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Looking Back at the 1995 Chicago Heatwave

In July 1995, a five-day stretch of scorching temperatures caught the city of Chicago by surprise. While no one can say for certain how many residents passed away during the heatwave (there weren’t any standards at the time for what constituted a “heat-related death”), officials put the estimate at 739.

Even though many consider the heat wave among the worst disasters in the city’s history, important lessons were also learned during that time that can help homeowners today – particularly ones who are making a daily commute into the city.

A Stretch of Hot Weather

While summers in Chicago are typically warm to begin with, the really hot temperatures during the heat wave of 1995 occurred between July 12 and July 16. During that span, July 13 set the record for the second warmest July temperature since records began in 1928 with 106 degrees. Additionally, while the daytime temperatures were high, the nighttime lows were also higher than normal. On July 14, the nighttime low was 84 degrees. Add in the record humidity levels that accompanied the hot temperatures, and there was little relief from the heat.

Dealing With An Urban Heat Island

One factor that aggravated the situation during the heat wave is known as the “urban heat island” phenomenon. Urban heat islands are the result of the high concentration of roads, parking lots, and buildings that are found in urban areas. Not only do these structures tend to absorb more heat during the day, but they also radiate more heat at night.

As a result, temperatures climbed higher during the day, and they didn’t have a chance to cool off as much during the night. Additionally, temperature measurements during the heat wave were taken at O’Hare Airport, which is in a more suburban location. Therefore, the true severity of the high temperatures felt in the inner city will never actually be known.

Impacting Residents Most at Risk

Sadly, most of the victims of the 1995 Chicago heatwave were the elderly. Many of these older citizens had no air conditioning. Or, those who did have air conditioning weren’t able to use it because blackouts were suffered around the city. Finally, many of these older citizens also lived in neighborhoods where they were afraid to open their doors or windows at night. Chicago suffered other heat waves in the 1930s, but the death toll during these events wasn’t as high because residents either slept along the shore of Lake Michigan or simply slept outside in the parks.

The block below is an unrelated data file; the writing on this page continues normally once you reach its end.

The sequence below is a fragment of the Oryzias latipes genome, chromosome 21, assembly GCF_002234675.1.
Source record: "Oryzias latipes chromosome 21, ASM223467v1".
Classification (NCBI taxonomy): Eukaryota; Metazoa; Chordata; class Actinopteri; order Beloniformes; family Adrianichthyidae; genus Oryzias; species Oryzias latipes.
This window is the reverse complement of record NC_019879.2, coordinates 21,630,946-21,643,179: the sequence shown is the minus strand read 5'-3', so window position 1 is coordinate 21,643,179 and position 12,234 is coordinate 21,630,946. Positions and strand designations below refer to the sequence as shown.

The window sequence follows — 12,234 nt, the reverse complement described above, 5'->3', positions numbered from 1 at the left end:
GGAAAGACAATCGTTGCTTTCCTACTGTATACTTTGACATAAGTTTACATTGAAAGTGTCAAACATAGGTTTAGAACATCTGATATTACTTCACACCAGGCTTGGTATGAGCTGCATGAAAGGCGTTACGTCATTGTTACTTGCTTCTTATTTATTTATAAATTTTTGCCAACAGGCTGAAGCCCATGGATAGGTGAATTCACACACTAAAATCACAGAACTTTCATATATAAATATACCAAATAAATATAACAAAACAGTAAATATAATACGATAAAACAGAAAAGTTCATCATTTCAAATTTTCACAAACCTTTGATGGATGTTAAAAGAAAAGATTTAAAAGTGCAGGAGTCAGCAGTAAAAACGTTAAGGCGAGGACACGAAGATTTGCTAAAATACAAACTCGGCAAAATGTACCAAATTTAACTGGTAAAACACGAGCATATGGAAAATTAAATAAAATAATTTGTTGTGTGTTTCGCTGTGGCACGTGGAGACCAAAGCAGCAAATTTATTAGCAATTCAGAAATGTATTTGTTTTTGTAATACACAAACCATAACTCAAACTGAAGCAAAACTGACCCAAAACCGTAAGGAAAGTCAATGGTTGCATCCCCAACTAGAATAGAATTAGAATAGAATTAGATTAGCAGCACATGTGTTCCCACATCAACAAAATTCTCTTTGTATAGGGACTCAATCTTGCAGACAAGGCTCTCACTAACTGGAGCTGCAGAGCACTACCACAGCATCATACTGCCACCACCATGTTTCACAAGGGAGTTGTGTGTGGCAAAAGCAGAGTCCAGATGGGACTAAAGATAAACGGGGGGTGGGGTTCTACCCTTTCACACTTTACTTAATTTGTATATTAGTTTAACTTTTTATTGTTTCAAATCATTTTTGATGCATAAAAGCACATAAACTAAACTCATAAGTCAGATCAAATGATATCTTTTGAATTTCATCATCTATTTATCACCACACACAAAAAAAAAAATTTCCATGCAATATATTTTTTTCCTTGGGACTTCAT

Other Factors Worsening the Situation

Along with the urban heat island and power failures, another factor that contributed to the high death toll was the poor local heat wave warning system. In fact, city officials didn’t even release a heat emergency warning until June 15, which was the last day of the heat wave. As a result, emergency measures like the five cooling centers around Chicago weren’t fully utilized.

Additionally, the city had insufficient ambulance services, and hospitals were not prepared for the influx of patients. Thousands of residents showed up at hospitals with heat-related problems and the medical system simply couldn’t handle all of them. The city also had to start using fire trucks as ambulances because they didn’t have enough emergency vehicles to transport all the citizens in need.

What We Learned From the Heatwave

Weather incidents like this one underscore that home climate control isn’t just a matter of comfort; it’s also a matter of health and safety. Today, we know the importance of taking hot weather seriously and monitoring weather reports during peak seasons.

During a heat wave, the Red Cross recommends drinking plenty of water, eating small meals and eating more often, wearing loose and light-colored clothing, and postponing all outdoor activities. Professionals and other workers commuting into the city will want to be sure their car’s AC is in working order and to stay hydrated throughout the day.

Furthermore, the Red Cross recommends that people check on neighbors, friends, and family who have health conditions that could be affected by the heat or who don’t have air conditioning. Elderly Chicago-area residents need to be particularly cautious, and it may be a good idea to have a whole-home generator installed in case of a blackout or other emergency.

The professionals at Black Diamond can make sure that your air conditioner unit can handle the late summer heat. Whether you need an air conditioning unit installed, repaired, or serviced, call Black Diamond at 815-444-0979 to set up your next appointment.

Image provided by Shutterstock

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